_The teacher was mortified. _
I believe she pulled her out later to apologize, but there wasn't much coming back from that.
Mom Chose The Boyfriend
Students (grade 3...9ish y/o) had to write a poem that goes like
I am happy when\__
I am excited when_
I am angry when\__
I am sad when*__*
One girl wrote "I am angry when" but never finished it. There were multiple erased words. Then:
**"I am sad when my mom's boyfriend comes over" **
I saw it when she turned it in - as they were being dismissed to gym.
I asked her to stick around. I went line by line through the poem asking her to explain each point. She couldn't explain why she erased the "angry" part, just saying she couldn't find the right words. She said:
"I don't know what word fits for angry all the time."
She said that moms boyfriend makes her cry, and he grabs her too hard. I asked her why he grabs, and she said he grabs her when she's being bad. I asked her to point to where, and she pulled up her pink sleeve. She had bruises on her arms.
I asked if she wanted some juice, or a treat before gym to keep the conversation moving away from what evidence I uncovered. She had a hard candy and we walked to gym together while she happily enjoyed it and we talked about her favorite gym game.
After I dropped her off, I went right to the principals office, and told them the situation and we made notes on the conversation. We had to follow protocol, so child protective services were called, they saw the girl half an hour later, and she was taken to their day center while the mom was contacted.
Her mother refused to leave the boyfriend, and the child was relinquished into protective services. She was forced to change schools, the whole bit. The last time I saw her was guarding a bowling pin from being pelted by dodgeballs. She had a big smile, mishapen only by the candy she still had tucked in her cheek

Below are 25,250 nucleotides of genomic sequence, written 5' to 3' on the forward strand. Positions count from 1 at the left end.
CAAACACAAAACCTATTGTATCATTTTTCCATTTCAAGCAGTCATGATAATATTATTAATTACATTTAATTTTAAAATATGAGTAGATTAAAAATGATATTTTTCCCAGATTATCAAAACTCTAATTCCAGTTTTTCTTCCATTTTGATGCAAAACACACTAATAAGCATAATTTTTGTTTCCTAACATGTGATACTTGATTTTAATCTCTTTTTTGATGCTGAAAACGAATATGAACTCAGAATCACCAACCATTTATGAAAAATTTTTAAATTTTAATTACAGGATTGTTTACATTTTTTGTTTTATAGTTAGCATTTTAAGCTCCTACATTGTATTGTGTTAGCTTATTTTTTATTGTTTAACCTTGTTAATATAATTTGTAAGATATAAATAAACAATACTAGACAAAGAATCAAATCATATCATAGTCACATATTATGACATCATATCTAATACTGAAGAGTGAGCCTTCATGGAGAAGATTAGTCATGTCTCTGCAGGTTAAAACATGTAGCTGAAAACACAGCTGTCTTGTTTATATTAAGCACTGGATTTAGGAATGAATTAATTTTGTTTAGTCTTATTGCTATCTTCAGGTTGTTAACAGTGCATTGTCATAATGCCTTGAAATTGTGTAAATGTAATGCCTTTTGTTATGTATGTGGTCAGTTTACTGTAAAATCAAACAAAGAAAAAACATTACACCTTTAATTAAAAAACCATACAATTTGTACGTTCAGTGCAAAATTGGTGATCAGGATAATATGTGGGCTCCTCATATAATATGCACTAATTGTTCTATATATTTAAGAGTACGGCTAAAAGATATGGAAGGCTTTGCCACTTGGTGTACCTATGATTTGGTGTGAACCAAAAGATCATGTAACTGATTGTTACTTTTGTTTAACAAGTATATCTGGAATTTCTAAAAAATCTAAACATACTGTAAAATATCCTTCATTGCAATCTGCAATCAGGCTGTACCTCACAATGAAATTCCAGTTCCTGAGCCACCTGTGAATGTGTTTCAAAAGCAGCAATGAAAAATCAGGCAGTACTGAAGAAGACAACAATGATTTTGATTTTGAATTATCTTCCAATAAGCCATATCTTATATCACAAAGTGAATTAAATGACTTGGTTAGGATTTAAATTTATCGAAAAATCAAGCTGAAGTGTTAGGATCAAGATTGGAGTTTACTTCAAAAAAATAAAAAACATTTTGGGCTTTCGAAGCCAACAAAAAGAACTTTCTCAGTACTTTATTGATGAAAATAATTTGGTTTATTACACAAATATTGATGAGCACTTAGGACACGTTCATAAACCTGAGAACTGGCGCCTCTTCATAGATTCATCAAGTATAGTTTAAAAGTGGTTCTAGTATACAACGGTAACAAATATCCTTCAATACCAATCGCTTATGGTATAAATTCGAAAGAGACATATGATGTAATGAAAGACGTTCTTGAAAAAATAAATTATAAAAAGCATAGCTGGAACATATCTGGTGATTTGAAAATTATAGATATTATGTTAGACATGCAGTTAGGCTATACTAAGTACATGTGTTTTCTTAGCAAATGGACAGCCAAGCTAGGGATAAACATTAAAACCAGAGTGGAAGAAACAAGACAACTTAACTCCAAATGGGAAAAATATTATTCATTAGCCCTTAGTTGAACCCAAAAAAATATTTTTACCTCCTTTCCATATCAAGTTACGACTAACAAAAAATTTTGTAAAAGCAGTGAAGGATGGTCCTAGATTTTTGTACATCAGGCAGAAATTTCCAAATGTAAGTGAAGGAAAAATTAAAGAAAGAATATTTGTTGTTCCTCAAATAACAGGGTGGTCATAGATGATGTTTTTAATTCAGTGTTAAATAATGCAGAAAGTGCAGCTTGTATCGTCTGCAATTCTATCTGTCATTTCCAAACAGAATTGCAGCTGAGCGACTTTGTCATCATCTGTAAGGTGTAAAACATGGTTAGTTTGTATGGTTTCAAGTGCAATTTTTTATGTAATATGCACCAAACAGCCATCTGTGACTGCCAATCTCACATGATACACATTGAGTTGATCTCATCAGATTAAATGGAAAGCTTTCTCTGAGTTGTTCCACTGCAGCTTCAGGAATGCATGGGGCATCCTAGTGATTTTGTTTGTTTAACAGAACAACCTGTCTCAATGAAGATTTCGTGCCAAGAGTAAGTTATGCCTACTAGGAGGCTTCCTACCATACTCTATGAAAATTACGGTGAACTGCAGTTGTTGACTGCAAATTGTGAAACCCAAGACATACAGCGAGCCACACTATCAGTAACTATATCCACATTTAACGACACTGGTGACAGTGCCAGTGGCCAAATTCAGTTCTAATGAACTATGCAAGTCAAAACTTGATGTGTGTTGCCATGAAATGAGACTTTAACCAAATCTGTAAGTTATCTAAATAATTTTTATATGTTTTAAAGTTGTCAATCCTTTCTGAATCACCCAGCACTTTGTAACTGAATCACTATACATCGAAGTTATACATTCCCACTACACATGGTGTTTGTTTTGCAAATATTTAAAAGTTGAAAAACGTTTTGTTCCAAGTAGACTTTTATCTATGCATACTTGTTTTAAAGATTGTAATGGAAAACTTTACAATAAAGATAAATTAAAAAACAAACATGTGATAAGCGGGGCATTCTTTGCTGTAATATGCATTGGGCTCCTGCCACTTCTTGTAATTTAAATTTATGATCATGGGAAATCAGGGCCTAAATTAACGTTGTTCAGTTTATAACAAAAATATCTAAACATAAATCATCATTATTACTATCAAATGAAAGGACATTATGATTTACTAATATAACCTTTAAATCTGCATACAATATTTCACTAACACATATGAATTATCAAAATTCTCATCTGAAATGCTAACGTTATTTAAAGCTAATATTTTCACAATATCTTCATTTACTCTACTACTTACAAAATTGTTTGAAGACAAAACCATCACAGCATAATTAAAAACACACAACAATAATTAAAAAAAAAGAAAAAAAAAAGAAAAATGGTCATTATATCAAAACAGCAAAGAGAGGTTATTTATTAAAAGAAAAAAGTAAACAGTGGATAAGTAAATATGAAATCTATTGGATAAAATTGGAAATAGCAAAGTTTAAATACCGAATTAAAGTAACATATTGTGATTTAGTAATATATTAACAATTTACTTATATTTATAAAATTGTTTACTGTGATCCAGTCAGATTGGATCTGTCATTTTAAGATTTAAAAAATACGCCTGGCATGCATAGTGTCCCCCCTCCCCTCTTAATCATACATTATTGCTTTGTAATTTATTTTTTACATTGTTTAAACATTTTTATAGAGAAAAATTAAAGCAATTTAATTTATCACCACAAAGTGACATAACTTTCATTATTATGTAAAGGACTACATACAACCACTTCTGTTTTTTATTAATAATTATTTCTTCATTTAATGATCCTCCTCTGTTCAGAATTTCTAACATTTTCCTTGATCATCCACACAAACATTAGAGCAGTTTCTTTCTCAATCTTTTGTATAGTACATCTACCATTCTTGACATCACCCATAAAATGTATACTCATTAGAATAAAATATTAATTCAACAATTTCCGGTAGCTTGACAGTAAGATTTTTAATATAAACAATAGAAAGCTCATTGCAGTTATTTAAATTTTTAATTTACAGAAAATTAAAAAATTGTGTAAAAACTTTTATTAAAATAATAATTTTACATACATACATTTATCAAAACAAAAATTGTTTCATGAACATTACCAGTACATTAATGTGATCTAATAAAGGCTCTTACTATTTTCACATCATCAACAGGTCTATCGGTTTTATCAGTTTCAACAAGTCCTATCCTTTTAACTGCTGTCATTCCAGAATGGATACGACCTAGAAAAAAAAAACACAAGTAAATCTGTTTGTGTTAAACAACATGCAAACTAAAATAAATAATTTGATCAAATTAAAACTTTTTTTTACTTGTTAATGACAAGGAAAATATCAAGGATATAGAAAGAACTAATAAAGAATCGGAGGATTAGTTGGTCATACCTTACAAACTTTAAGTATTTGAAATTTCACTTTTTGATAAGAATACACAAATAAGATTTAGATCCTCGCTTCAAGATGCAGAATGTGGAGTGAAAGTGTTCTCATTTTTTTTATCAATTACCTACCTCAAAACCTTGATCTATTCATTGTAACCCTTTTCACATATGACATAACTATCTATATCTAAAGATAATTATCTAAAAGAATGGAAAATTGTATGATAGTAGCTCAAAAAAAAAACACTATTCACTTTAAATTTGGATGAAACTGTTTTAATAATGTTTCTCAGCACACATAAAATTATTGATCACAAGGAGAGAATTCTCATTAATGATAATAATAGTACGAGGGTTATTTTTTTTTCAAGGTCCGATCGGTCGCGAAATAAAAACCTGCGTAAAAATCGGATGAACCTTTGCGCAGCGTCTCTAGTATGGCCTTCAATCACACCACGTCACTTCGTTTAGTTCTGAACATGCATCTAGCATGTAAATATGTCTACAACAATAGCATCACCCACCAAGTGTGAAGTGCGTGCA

My heart still hurts in all kinds of ways thinking about it. I have never talked to friends or family about it. This is the first time I've said anything in over a year.
Never Asking That Again
As a first assignment to a composition class I would have students do a personal essay where they had to discuss something that happened to them earlier in their life and how their perspective on that event has changed over time. It was natural that a lot of students would pick tragic events but usually it was when their grandma died or something like that. They could sometimes be a bit hard to read but were generally not too bad.
But then I had a student tell a story about her younger sister getting sucked into the propellers of a speedboat and chopped to pieces. The next semester I cut that assignment from my curriculum and have never used it again.